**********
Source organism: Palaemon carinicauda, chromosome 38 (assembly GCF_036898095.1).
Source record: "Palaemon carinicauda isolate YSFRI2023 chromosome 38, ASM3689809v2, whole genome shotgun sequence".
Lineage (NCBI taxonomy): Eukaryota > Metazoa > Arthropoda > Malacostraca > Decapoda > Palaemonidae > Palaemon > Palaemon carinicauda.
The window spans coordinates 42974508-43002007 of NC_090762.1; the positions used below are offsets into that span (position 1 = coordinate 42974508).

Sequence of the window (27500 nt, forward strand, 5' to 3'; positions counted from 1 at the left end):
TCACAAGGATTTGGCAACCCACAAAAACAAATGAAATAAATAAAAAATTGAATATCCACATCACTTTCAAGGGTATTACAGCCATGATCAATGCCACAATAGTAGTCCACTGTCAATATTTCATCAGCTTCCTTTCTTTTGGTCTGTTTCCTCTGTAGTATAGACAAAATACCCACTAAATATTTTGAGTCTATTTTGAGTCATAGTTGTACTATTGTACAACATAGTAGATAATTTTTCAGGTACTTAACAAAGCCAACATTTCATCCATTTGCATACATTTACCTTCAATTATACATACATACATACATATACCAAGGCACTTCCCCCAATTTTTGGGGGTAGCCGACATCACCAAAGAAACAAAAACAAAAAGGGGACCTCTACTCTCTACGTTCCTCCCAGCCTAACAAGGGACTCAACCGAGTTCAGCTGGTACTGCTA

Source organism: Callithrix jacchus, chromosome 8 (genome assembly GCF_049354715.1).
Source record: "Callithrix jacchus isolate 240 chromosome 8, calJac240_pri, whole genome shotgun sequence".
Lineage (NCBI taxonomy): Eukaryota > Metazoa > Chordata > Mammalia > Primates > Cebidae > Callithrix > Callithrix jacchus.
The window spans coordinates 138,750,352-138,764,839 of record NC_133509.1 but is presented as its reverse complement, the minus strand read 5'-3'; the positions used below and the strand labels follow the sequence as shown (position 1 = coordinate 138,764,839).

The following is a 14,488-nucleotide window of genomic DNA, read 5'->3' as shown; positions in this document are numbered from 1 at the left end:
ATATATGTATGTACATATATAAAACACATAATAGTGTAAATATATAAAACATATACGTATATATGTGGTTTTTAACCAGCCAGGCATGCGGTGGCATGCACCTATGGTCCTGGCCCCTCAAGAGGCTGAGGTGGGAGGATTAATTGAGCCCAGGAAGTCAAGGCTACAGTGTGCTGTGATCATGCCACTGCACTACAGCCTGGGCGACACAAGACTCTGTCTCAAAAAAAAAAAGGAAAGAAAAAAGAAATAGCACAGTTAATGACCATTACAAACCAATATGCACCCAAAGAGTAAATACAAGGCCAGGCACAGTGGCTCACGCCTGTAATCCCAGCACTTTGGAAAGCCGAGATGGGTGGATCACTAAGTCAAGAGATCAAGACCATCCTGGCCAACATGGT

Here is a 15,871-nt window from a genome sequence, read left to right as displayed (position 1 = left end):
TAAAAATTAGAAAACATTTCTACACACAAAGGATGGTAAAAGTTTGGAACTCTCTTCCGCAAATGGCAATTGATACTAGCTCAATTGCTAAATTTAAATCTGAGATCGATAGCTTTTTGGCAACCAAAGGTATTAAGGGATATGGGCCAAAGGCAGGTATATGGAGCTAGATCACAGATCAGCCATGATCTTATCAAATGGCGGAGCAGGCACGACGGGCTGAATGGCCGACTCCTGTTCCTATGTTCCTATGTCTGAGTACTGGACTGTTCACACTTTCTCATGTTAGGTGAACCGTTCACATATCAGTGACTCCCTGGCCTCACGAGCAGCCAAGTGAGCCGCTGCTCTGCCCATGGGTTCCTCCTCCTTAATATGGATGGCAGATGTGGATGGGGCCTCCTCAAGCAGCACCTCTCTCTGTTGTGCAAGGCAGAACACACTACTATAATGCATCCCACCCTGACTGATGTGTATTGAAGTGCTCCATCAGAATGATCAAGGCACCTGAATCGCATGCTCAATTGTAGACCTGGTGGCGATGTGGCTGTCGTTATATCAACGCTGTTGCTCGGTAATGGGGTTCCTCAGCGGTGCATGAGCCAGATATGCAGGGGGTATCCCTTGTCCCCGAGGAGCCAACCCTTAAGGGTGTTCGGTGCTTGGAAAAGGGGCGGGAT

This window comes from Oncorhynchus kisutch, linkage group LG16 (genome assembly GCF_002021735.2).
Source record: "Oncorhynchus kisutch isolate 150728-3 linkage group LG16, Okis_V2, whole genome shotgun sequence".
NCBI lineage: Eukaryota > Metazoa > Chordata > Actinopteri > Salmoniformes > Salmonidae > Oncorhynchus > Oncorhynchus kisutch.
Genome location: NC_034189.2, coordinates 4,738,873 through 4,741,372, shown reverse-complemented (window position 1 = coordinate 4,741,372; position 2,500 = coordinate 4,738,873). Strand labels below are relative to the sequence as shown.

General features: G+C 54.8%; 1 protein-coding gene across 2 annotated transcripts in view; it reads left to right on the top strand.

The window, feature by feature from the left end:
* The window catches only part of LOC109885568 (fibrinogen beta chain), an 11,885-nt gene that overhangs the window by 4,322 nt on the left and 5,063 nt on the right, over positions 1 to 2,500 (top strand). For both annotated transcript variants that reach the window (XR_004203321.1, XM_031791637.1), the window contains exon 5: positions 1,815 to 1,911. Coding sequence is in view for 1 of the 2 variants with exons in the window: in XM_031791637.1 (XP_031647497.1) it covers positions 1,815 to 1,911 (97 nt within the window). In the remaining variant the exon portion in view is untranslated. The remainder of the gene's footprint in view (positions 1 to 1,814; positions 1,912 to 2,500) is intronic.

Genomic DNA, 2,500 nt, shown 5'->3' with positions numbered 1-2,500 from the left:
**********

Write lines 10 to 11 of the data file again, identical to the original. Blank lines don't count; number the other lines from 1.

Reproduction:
The window spans coordinates 138,750,352-138,764,839 of record NC_133509.1 but is presented as its reverse complement, the minus strand read 5'-3'; the positions used below and the strand labels follow the sequence as shown (position 1 = coordinate 138,764,839).

The following is a 14,488-nucleotide window of genomic DNA, read 5'->3' as shown; positions in this document are numbered from 1 at the left end: